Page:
Using an array of device function pointers

function pointers are allowed on Fermi. This is how you could do it: typedef double (*func)(double x); __device__ double func1(double x) { return x+1.0f; } __device__ double func2(double x) { return x+2.0f; } __device__ double func3(double x) { return x+3.0f; } __device__ func pfunc1 = func1; __device__ func pfunc2 = func2; __device__ func pfunc3 = … Read more

Multiply Rectangular Matrices in CUDA

After the help of Ira, Ahmad, ram, and Oli Fly, I got the correct answer as follows: #include <wb.h> #define wbCheck(stmt) do { \ cudaError_t err = stmt; \ if (err != cudaSuccess) { \ wbLog(ERROR, “Failed to run stmt “, #stmt); \ return -1; \ } \ } while(0) // Compute C = A … Read more

CUDA function pointers

To get rid of your compile error, you’ll have to use -gencode arch=compute_20,code=sm_20 as a compiler argument when compiling your code. But then you’ll likely have some runtime problems: Taken from the CUDA Programming Guide Function pointers to __global__ functions are supported in host code, but not in device code. Function pointers to __device__ … Read more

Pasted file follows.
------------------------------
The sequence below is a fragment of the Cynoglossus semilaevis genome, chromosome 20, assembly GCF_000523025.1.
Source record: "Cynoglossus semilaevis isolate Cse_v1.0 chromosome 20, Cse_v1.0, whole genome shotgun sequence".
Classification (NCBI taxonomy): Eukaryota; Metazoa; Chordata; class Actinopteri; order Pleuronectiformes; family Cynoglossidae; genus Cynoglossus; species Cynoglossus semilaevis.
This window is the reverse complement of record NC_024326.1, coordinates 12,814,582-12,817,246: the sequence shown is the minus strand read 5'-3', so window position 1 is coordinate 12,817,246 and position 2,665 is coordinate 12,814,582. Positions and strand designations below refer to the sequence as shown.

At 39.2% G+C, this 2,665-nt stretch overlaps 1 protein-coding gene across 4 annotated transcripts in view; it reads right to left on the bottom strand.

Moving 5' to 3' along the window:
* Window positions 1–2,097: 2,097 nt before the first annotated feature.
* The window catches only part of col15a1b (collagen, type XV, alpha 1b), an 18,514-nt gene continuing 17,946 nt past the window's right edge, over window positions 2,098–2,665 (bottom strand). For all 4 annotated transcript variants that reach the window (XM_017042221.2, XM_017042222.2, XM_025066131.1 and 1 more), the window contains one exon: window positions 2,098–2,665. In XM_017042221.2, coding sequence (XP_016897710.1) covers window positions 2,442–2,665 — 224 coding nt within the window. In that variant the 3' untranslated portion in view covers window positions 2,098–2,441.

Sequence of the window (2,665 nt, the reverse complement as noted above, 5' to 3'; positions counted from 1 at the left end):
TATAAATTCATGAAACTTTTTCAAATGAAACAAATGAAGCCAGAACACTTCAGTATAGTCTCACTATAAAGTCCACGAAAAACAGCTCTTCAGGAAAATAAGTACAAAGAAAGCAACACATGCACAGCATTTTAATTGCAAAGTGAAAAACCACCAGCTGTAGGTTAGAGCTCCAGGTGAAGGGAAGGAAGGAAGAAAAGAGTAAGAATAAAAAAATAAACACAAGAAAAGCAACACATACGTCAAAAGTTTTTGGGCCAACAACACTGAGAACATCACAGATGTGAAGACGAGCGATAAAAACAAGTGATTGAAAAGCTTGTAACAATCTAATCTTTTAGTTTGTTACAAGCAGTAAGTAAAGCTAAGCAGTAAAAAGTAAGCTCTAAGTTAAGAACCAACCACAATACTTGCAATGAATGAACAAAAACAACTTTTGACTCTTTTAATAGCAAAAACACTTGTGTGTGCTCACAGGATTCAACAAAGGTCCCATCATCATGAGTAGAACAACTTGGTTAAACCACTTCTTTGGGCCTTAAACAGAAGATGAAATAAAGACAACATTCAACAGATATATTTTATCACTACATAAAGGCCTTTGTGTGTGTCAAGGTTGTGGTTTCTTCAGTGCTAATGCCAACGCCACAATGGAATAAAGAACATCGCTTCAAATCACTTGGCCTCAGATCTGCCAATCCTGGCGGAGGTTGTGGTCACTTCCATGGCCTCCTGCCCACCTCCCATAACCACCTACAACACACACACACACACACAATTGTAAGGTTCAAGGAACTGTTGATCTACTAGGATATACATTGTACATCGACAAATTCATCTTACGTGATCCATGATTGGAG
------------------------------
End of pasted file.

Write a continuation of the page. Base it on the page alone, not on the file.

CUDA allocation alignment is 256 bytes – seriously?

The pointers which are allocated by using any of the CUDA Runtime’s device memory allocation functions e.g cudaMalloc or cudaMallocPitch are guaranteed to be 256 byte aligned, i.e. the address is a multiple of 256. Consider the following example: char *ptr1, *ptr2; int bytes = 1; cudaMalloc((void**)&ptr1,bytes); cudaMalloc((void**)&ptr2,bytes); Suppose the address returned in ptr1 is … Read more